A previous study presenting Jesus as a master of insult (Pilch 2012:158–162) regularly raised objections from readers or listeners whose image of Jesus is ‘gentle and lowly of heart’ (Mt 11:29). The objection failed to recognise key features of Middle-Eastern culture. It is agonistic, that is, conflict prone. Insults, thus, are customary and expected verbal and non-verbal weapons for initiating and sustaining conflict. Furthermore, people from the Middle East live comfortably with inconsistency, so much so that this cultural feature has been identified as ‘normative inconsistency’ (Malina 1986). Jesus, ‘gentle and lowly of heart’, can suddenly lose his temper and cause a ruckus in the Temple (Mt 21:12–13; Mk 11, 15–19; Lk 19:45–48; Jn 2:13–17). The cultural puzzle in this scene is not the inconsistency between gentleness and violence in Jesus’ behaviour but rather the fact that not one of his disciples intervened to restrain him as is commonly expected in Middle-Eastern and circum-Mediterranean cultures. In this article, I present a social scientific model for understanding insult and examine Matthew’s Gospel with insights from that model.
Herman de Limbourg, Jean de Limbourg and Pol de Limbourg, all approximately 1385-approximately 1416. The Canaanite Woman asks for healing for her daughter, from Art in the Christian Tradition, a project of the Vanderbilt Divinity Library, Nashville, TN. Permalink [retrieved July 1, 2017]. Original source.From the wikipedia article about the artists:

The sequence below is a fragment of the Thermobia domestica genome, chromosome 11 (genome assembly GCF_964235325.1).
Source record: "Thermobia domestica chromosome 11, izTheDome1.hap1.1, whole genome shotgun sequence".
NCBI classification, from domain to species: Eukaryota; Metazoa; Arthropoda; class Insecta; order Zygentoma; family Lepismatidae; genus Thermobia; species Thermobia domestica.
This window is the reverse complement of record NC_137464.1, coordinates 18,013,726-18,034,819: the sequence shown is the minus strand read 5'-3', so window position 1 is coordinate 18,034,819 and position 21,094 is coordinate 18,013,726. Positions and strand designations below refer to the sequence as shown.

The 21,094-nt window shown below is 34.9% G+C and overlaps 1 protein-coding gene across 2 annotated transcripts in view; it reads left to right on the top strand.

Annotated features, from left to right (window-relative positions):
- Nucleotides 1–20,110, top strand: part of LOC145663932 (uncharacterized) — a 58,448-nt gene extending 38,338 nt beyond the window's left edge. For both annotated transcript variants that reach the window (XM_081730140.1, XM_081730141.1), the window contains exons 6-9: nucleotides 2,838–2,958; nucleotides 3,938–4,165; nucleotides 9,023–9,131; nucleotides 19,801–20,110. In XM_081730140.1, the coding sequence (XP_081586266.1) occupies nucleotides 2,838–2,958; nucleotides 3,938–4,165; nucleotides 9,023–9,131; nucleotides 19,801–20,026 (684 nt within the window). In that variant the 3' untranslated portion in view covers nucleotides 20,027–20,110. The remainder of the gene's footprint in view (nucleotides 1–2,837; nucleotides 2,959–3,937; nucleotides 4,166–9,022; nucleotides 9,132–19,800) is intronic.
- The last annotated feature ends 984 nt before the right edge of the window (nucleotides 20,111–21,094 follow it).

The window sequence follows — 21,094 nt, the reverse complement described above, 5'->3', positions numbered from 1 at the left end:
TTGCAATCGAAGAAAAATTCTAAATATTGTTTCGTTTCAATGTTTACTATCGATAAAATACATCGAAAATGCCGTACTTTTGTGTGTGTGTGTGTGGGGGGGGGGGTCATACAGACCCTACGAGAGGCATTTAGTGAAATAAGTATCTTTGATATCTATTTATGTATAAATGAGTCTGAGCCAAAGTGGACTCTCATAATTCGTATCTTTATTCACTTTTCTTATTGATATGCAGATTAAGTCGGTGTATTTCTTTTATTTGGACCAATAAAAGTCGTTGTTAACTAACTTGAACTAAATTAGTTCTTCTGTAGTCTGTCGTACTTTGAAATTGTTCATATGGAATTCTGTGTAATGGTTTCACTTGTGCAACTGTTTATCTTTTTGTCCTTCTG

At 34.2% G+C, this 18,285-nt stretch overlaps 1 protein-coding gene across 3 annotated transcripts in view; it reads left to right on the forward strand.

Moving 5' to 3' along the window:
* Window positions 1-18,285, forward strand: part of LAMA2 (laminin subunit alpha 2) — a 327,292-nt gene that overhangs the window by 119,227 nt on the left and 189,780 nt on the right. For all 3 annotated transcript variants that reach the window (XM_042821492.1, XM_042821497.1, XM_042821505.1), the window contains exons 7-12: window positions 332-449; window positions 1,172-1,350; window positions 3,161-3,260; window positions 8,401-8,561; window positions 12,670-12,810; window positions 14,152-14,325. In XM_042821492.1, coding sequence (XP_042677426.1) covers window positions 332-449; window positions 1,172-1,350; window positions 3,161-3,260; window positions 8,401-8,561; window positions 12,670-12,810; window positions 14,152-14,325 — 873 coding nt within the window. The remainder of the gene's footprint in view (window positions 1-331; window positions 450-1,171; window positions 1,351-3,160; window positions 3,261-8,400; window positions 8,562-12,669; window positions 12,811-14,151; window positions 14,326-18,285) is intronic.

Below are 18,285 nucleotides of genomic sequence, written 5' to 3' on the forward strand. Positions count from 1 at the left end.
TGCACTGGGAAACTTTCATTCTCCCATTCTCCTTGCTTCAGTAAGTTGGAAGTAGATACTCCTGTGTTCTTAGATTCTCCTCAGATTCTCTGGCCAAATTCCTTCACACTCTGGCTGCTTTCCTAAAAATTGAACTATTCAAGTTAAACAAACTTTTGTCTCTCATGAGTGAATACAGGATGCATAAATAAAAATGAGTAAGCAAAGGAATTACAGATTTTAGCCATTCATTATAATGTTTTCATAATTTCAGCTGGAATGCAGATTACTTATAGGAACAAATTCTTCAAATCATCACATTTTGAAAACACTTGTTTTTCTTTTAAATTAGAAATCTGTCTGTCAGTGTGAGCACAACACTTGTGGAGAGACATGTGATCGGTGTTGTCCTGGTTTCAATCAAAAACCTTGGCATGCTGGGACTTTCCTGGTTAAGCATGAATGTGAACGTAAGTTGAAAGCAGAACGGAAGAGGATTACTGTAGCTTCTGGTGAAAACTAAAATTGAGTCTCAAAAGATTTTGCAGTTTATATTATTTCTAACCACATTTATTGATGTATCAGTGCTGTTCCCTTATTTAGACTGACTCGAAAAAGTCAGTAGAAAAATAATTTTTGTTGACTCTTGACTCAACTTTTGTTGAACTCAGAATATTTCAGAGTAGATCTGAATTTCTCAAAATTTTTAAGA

The Limbourg brothers, or in Dutch Gebroeders van Limburg (Herman, Paul, and Johan; fl. 1385 – 1416), were famous Dutch miniature painters from the city of Nijmegen. They were active in the early 15th century in France and Burgundy, working in the style known as International Gothic. They created what is certainly the best known late medieval illuminated manuscript, the Très Riches Heures du Duc de Berry.
Lector's Notes should be easily readable on any device, including small-screen ones like cell phones and tablets. This is among the first of a few hundred pages to be converted to a responsive format (responsive to the kind of screen you are using). So when you're not serving as lector, and you arrive at church and mute your cell phone, you can brief yourself on the readings you're about to hear. Format conversion is a work-in-progress and will be so until maybe April of 2018.
This page updated July 1, 2017